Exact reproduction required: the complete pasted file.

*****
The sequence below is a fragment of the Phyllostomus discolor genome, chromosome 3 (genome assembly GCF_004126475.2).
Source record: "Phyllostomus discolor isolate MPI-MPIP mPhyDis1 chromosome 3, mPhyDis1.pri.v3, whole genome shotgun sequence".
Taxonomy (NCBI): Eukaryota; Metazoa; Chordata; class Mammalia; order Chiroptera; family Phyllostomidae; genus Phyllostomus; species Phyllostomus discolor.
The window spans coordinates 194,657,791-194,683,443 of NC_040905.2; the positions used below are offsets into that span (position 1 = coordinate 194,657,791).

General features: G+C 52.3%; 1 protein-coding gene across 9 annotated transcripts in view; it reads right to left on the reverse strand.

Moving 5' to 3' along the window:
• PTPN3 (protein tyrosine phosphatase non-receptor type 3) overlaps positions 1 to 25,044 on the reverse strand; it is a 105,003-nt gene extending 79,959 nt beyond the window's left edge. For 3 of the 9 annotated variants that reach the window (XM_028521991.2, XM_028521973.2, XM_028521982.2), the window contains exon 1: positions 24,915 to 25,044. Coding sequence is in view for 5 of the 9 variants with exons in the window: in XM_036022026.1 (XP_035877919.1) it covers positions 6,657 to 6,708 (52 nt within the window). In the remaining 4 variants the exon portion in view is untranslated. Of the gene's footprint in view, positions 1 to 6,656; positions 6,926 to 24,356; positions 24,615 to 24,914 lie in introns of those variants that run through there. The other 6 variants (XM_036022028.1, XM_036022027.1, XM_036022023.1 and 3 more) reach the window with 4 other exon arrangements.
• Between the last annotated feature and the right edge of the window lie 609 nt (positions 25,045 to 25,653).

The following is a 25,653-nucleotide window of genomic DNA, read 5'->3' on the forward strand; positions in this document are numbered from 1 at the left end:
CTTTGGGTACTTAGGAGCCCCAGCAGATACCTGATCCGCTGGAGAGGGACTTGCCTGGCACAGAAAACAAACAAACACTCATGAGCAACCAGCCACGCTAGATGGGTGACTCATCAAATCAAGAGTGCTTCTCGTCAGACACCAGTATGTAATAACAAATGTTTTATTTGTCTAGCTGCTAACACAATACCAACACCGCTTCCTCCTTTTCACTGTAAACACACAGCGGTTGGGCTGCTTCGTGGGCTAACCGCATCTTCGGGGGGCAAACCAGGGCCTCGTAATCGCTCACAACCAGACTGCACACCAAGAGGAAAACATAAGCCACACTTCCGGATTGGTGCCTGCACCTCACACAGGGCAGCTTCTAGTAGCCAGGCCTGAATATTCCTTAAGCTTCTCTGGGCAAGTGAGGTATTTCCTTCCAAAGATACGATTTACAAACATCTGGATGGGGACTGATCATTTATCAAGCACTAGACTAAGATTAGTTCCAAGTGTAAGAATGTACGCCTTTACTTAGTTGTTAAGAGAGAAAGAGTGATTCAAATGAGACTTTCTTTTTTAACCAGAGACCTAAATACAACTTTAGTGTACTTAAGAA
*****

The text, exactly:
The sequence below is a fragment of the Phyllostomus discolor genome, chromosome 3 (genome assembly GCF_004126475.2).
Source record: "Phyllostomus discolor isolate MPI-MPIP mPhyDis1 chromosome 3, mPhyDis1.pri.v3, whole genome shotgun sequence".
Taxonomy (NCBI): Eukaryota; Metazoa; Chordata; class Mammalia; order Chiroptera; family Phyllostomidae; genus Phyllostomus; species Phyllostomus discolor.
The window spans coordinates 194,657,791-194,683,443 of NC_040905.2; the positions used below are offsets into that span (position 1 = coordinate 194,657,791).

General features: G+C 52.3%; 1 protein-coding gene across 9 annotated transcripts in view; it reads right to left on the reverse strand.

Moving 5' to 3' along the window:
• PTPN3 (protein tyrosine phosphatase non-receptor type 3) overlaps positions 1 to 25,044 on the reverse strand; it is a 105,003-nt gene extending 79,959 nt beyond the window's left edge. For 3 of the 9 annotated variants that reach the window (XM_028521991.2, XM_028521973.2, XM_028521982.2), the window contains exon 1: positions 24,915 to 25,044. Coding sequence is in view for 5 of the 9 variants with exons in the window: in XM_036022026.1 (XP_035877919.1) it covers positions 6,657 to 6,708 (52 nt within the window). In the remaining 4 variants the exon portion in view is untranslated. Of the gene's footprint in view, positions 1 to 6,656; positions 6,926 to 24,356; positions 24,615 to 24,914 lie in introns of those variants that run through there. The other 6 variants (XM_036022028.1, XM_036022027.1, XM_036022023.1 and 3 more) reach the window with 4 other exon arrangements.
• Between the last annotated feature and the right edge of the window lie 609 nt (positions 25,045 to 25,653).

The following is a 25,653-nucleotide window of genomic DNA, read 5'->3' on the forward strand; positions in this document are numbered from 1 at the left end:
CTTTGGGTACTTAGGAGCCCCAGCAGATACCTGATCCGCTGGAGAGGGACTTGCCTGGCACAGAAAACAAACAAACACTCATGAGCAACCAGCCACGCTAGATGGGTGACTCATCAAATCAAGAGTGCTTCTCGTCAGACACCAGTATGTAATAACAAATGTTTTATTTGTCTAGCTGCTAACACAATACCAACACCGCTTCCTCCTTTTCACTGTAAACACACAGCGGTTGGGCTGCTTCGTGGGCTAACCGCATCTTCGGGGGGCAAACCAGGGCCTCGTAATCGCTCACAACCAGACTGCACACCAAGAGGAAAACATAAGCCACACTTCCGGATTGGTGCCTGCACCTCACACAGGGCAGCTTCTAGTAGCCAGGCCTGAATATTCCTTAAGCTTCTCTGGGCAAGTGAGGTATTTCCTTCCAAAGATACGATTTACAAACATCTGGATGGGGACTGATCATTTATCAAGCACTAGACTAAGATTAGTTCCAAGTGTAAGAATGTACGCCTTTACTTAGTTGTTAAGAGAGAAAGAGTGATTCAAATGAGACTTTCTTTTTTAACCAGAGACCTAAATACAACTTTAGTGTACTTAAGAA